Parsia's Den

Because no one wants to be the other guy from Wham!

Jan 31, 2016 - 5 minute read - Comments - Migration to Hugo Not Security

Why Hugo?

As you may have noticed (well no one reads this so I am fine), I have moved from Octopress to Hugo. I have been trying to make this change for a while but due to laziness and some other matters it did not happen. I am going to talk about why I decided on the move and what I did. In then ext post I will talk about my migration from Octopress to Hugo.

Nov 14, 2015 - 23 minute read - Comments - Reverse Engineering

Intro to .NET Remoting for Hackers

This is a simple tutorial about .NET Remoting. I am going to re-create a very simple RCE and local privilege escalation that I encountered in my projects and use it to explain .NET Remoting and simple debugging in dnSpy.

In this post we will:

  1. Do a brief introduction to .NET Remoting
  2. Develop a simple .NET Remoting client and a vulnerable server in Visual Studio
  3. Observe .NET Remoting traffic
  4. See .NET Remoting in action by doing some basic debugging with dnSpy
  5. Re-create the vulnerable application
  6. Use dnSpy to patch and create modified .NET modules to exploit our sample vulnerable server

If you know of any applications that use .NET Remoting please let me know. I want to look at them.

Oct 19, 2015 - 20 minute read - Comments - Thick Client Proxying Hipchat

Proxying Hipchat Part 3: SSL Added and Removed Here :^)

Finally we are at part 3 of proxying Hipchat. This has been quite the adventure. In part1 we identified the endpoints. In part2 we answered the question “So you think you can use Burp” with yes and proxied some of Hipchat’s traffic with Burp.

In this part we will talk about developing our own proxy in Python to view Hipchat’s traffic to/form (which our example Hipchat server). First we are going to discuss how proxies work and we will get over Burp breaking our heart by creating our own proxy in Python to observe and dump the traffic in plaintext.

Related (crappy) code is at:

For a similar effort (although with a much more complex proxy in erlang) look at this post:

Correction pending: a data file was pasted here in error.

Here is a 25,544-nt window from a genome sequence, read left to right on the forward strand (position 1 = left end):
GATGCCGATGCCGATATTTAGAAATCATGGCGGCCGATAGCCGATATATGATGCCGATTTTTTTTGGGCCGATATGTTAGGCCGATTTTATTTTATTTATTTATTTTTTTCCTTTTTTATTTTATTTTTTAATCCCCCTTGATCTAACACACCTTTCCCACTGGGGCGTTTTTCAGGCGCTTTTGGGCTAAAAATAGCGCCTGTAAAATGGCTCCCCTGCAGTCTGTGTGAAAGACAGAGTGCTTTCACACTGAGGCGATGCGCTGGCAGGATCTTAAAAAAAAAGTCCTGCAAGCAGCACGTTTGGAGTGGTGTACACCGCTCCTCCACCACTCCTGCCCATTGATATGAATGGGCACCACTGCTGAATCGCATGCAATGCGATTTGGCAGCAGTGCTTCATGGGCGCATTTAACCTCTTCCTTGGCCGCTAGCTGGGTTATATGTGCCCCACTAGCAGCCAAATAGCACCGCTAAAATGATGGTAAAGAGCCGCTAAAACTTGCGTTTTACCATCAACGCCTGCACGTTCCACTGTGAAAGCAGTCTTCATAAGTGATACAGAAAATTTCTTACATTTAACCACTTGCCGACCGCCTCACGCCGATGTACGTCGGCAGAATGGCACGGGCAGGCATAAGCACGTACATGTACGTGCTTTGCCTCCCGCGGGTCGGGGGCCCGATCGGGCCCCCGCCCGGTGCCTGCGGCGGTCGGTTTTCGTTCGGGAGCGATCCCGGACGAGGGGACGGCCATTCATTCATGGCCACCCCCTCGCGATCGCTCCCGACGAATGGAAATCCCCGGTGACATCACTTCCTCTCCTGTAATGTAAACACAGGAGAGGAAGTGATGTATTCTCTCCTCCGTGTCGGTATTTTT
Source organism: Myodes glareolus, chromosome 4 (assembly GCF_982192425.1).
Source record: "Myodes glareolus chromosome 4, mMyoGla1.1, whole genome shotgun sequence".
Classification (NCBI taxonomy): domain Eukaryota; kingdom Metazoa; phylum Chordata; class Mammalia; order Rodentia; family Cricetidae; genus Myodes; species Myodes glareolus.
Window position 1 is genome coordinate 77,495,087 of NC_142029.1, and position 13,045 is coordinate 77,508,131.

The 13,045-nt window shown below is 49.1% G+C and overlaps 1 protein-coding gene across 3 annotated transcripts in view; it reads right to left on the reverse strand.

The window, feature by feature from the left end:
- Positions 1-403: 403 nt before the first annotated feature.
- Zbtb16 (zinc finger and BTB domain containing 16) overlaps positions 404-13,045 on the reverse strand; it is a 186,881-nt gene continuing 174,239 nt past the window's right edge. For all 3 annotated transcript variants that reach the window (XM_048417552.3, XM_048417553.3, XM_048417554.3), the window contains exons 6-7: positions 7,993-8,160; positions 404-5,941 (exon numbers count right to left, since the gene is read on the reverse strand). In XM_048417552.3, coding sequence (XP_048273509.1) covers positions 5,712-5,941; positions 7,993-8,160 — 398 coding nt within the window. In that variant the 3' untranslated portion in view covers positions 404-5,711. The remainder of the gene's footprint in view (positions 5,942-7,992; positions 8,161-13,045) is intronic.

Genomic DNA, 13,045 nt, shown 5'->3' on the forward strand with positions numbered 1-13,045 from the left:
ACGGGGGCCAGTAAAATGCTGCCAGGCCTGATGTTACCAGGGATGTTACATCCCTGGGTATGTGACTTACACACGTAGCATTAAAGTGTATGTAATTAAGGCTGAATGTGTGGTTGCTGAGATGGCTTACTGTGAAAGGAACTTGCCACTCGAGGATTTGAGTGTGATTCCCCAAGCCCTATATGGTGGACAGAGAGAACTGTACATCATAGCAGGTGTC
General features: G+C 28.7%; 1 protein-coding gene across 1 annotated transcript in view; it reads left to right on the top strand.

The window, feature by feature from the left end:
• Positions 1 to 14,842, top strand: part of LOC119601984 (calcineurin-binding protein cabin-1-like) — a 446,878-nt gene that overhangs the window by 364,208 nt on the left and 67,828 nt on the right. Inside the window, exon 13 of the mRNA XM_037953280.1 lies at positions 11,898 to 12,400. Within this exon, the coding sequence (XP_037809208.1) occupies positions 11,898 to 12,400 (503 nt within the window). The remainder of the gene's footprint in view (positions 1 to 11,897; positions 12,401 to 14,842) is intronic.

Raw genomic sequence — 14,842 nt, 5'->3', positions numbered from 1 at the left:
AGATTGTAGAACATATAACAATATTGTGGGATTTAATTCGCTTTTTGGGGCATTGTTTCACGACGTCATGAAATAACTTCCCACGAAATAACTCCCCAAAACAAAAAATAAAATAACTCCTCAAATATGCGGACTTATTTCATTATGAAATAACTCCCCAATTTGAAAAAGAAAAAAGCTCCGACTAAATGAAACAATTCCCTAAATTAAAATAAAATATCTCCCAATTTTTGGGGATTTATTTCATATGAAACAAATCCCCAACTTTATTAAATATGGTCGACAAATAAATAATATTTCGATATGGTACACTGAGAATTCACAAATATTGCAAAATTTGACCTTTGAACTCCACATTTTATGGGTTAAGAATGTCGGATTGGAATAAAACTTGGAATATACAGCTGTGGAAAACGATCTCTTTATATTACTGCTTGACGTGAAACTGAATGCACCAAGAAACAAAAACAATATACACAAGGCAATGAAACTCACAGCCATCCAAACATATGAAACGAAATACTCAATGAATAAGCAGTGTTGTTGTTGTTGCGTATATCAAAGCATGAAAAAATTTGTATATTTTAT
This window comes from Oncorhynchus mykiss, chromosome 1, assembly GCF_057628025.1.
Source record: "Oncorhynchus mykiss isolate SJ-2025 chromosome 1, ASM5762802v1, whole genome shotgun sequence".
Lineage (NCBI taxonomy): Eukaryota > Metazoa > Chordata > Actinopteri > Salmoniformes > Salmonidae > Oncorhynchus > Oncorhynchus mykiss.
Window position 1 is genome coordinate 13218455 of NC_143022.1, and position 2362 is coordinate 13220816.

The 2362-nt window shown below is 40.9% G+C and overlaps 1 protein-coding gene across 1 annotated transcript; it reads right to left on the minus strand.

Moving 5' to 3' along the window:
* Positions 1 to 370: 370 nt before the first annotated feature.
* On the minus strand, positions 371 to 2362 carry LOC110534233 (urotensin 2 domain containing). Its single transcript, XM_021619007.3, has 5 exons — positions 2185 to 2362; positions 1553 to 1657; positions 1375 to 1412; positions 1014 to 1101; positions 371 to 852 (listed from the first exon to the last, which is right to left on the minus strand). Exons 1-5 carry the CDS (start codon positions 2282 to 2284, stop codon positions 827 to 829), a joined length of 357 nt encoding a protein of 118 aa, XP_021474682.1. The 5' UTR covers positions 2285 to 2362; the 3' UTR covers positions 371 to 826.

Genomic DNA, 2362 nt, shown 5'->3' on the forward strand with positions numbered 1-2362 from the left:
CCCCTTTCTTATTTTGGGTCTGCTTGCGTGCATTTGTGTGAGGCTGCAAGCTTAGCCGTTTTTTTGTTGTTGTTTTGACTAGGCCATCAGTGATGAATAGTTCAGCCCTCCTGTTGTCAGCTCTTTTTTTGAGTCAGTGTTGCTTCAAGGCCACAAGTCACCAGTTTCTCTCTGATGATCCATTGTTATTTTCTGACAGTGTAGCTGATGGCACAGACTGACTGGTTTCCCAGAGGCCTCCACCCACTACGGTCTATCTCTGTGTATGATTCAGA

Oct 9, 2015 - 7 minute read - Comments - Thick Client Proxying Hipchat

Proxying Hipchat Part 2: So You Think You Can Use Burp?

In part1 I talked about identifying Hipchat endpoints and promised to discuss proxying the application. In this post I will show how to proxy some of Hipchat’s traffic using Burp.

This is specific to Hipchat client for Windows. The current version at the time of writing was is 2.2.1361. Atlassian is skipping version 3 and version 4 still in beta.

Oct 8, 2015 - 7 minute read - Comments - Hipchat Thick Client Proxying

Proxying Hipchat Part 1: Where did the Traffic Go?

This is a slightly different version of a series of blog post that I wrote on our internal blog about proxying. I see that proxying traffic is a time consuming step in testing thick client applications so I thought I would share what I know. I tackled Hipchat. Why Hipchat? Because it uses a known protocol (XMPP) and I thought it’s an interesting application.

I used Hipchat Windows client version 2. At the time of writing version 4 is in beta. In this part we will see how we can identify endpoints from traffic captures even when they are behind a load balancer/shared hosting etc. In next parts we will start proxying.

Aug 1, 2015 - 8 minute read - Comments - Traffic

Network Traffic Attribution on Windows

Thick client assessments come in different flavors. Most of our work is on consumer applications where consumer means either the customer or an employee of our client. But these applications usually have network communications.

When looking at thick client applications from a network traffic perspective, we face two big challenges:

  1. Traffic Attribution or Where does this traffic come from?: How to we identify application’s traffic? The operating system (in this case Windows) is running many applications and services. Each of them may have network connectivity.

  2. Proxying Traffic or How do I look view/modify traffic?: This is more challenging and involves capturing, modifying and in a lot of cases decrypting/decoding target application’s traffic. This could be as easy as setting up Burp via an application setting (EZ-mode) or as hard as setting up your own access point to capture a device’s traffic then developing your own decryption plugin for your proxy tool (good luck).

In this post, I will be talking about the much easier first challenge. I will be talking about some of the tools and techniques that I use to accomplish this. This is not a groundbreaking post ;). We will use a simple application, in this case notepad++.